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Bibliographie de l'Institut Maurice-Lamontagne

Andrée BOLDUC

LAVOIE, D., N. PINET, M. DUCHESNE, A. BOLDUC, R. LAROCQUE, 2010. Methane-derived authigenic carbonates from active hydrocarbon seeps of the St. Lawrence Estuary, Canada. Mar. Pet. Geol., 27: 1262-1272 .

[Résumé disponible seulement en anglais]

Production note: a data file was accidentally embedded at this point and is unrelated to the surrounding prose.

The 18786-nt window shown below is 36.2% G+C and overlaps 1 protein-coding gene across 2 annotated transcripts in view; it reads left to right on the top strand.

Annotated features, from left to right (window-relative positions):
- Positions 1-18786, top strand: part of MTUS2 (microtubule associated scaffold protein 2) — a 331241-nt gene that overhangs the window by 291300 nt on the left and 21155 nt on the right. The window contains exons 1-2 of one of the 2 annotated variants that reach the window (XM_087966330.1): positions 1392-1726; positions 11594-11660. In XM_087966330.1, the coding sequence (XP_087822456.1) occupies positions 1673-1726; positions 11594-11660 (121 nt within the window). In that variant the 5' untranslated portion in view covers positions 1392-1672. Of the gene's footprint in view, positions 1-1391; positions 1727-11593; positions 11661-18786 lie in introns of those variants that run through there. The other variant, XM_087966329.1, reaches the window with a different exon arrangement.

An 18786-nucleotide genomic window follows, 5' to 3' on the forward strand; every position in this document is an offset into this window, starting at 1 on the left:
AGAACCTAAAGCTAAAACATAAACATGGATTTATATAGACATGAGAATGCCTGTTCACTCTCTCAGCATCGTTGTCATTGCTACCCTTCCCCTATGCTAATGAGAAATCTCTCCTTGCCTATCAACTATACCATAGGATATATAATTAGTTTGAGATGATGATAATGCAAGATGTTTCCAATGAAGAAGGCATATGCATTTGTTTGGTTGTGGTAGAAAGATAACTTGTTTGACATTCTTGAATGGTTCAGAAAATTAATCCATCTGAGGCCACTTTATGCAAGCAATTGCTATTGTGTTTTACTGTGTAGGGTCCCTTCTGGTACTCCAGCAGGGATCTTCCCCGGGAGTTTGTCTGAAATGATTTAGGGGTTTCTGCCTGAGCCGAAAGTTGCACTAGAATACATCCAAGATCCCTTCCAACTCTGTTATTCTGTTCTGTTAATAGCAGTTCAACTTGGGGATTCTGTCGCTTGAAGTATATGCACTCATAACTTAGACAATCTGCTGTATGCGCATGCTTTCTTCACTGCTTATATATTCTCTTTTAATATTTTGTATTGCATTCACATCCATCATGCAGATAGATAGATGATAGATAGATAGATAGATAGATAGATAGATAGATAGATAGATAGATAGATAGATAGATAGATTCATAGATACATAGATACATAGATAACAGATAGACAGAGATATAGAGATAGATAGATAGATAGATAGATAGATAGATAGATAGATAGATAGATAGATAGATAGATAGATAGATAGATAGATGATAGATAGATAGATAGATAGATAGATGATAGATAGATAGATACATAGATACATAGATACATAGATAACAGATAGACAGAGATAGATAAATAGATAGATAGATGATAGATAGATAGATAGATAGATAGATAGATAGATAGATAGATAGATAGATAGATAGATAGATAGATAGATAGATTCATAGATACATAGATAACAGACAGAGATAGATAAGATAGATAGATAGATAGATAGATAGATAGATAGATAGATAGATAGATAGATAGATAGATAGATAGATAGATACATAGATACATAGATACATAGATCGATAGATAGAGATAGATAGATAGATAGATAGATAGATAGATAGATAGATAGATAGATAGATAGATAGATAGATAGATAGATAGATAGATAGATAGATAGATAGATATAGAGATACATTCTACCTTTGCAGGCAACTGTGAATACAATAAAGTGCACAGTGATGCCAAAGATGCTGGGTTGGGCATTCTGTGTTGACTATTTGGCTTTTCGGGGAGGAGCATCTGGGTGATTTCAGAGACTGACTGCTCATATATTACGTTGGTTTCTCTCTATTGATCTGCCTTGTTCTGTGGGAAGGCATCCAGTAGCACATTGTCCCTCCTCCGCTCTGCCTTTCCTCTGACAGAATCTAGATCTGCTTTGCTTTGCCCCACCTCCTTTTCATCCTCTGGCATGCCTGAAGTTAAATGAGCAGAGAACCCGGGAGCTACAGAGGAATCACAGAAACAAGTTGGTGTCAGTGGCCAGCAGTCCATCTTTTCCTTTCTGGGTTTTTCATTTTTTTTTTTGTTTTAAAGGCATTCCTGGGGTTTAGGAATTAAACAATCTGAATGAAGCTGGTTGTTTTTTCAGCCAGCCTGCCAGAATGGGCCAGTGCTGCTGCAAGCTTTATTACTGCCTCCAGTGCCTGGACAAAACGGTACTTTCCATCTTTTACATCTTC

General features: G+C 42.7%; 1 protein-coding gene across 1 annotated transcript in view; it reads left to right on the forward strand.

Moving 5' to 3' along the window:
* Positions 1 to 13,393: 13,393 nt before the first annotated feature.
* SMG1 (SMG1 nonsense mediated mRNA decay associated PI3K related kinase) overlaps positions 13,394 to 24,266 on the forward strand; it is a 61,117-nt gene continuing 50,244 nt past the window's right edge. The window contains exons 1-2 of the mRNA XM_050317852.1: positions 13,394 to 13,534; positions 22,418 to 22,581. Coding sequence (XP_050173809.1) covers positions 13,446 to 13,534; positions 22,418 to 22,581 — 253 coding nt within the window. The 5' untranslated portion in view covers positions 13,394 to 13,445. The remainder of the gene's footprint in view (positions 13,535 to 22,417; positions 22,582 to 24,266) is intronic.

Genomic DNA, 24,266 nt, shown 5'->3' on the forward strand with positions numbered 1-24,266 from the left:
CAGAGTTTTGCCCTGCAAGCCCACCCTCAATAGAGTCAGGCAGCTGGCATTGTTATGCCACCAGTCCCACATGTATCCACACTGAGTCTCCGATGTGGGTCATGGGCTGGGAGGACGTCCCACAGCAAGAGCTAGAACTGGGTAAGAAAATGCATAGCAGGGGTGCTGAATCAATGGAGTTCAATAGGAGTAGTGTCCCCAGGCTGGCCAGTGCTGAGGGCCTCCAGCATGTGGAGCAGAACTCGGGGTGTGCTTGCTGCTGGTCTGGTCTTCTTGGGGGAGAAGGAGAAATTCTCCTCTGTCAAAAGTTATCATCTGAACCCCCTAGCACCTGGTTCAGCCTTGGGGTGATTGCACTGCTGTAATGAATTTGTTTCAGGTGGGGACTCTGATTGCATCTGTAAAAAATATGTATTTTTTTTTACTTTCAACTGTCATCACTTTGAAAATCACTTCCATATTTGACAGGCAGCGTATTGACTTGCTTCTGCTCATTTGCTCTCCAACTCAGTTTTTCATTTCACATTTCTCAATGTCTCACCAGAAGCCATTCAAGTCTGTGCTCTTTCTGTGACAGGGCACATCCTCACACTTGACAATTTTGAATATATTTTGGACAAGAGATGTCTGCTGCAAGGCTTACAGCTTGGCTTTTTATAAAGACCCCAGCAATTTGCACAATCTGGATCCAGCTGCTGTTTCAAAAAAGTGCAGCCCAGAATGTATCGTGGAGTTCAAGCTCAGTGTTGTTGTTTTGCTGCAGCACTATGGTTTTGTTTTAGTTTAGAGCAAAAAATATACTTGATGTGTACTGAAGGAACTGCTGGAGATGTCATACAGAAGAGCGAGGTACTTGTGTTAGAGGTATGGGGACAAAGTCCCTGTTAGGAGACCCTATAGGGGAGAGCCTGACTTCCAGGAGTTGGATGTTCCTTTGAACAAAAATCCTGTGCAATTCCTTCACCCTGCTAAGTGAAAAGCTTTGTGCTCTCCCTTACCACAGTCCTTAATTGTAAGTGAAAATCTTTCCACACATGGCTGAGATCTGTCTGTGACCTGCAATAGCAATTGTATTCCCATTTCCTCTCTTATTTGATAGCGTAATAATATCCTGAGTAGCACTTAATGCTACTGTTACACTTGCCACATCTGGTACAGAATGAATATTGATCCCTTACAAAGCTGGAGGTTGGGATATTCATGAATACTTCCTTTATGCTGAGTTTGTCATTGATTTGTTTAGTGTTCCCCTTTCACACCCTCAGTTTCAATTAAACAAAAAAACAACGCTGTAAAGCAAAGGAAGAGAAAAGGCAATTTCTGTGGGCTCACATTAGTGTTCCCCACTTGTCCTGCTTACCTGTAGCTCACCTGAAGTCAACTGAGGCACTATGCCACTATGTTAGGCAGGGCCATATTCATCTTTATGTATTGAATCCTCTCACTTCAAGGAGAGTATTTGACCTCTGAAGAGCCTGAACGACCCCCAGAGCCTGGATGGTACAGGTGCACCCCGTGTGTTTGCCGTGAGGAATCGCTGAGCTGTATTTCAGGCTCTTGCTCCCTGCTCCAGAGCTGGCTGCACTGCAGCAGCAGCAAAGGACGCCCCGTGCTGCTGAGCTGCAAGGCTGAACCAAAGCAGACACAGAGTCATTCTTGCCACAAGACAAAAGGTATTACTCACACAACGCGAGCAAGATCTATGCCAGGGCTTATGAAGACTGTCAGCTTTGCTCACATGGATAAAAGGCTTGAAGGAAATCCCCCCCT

Nearly 2000 pockmarks with diameters ranging from a few tens of meters up to 700 m are present on the seafloor of the St. Lawrence Estuary in eastern Canada. Coring of some pockmarks resulted in the recovery of various-sized and shaped carbonate concretions in a predominantly silty mud matrix. Petrographic and geochemical data on four authigenic carbonate concretions are reported as well as data from shell material in the unconsolidated sediment. Video observations and echo-sounder images indicate that the sampled pockmarks are actively gas venting. The video images show significant lookalike microbial mats in areas where gas is venting. The carbonate concretions are primarily made up of carbonate cements with varying percentage of shell fragments, micrite particles and fine-grained clastics. Orthorhombic crystal morphology and diagenetic fabrics including isopachous layers and botryoids characterize the aragonite cement. Oxygen isotopes ratios for the cement crusts do not record any thermal anomaly at the site of precipitation with δ18OVPDB ratios (+3 ‰) in equilibrium with cold (5 °C) deep marine waters, whereas significant negative δ13CVPDB ratios (–9.9 to –33.5 ‰) for cement and shell material within concretions indicate that the carbonates largely derive from the microbial oxidation of methane. The δ13CVPDB ratios of aragonite shells (–2.7 to –5.6 ‰) taken from unconsolidated sediments at some distance from the concretions/vents show variable dilution of HCO3  with negative δ13CVPDB ratios derived from microbial oxidation of methane with isotopically normal (0 ‰) marine bicarbonate. These results are in agreement with other lines of evidence suggesting that pockmarks formed through the recent and still active release of gas from a reservoir within the Paleozoic sedimentary succession.©2010 Elsevier Ltd.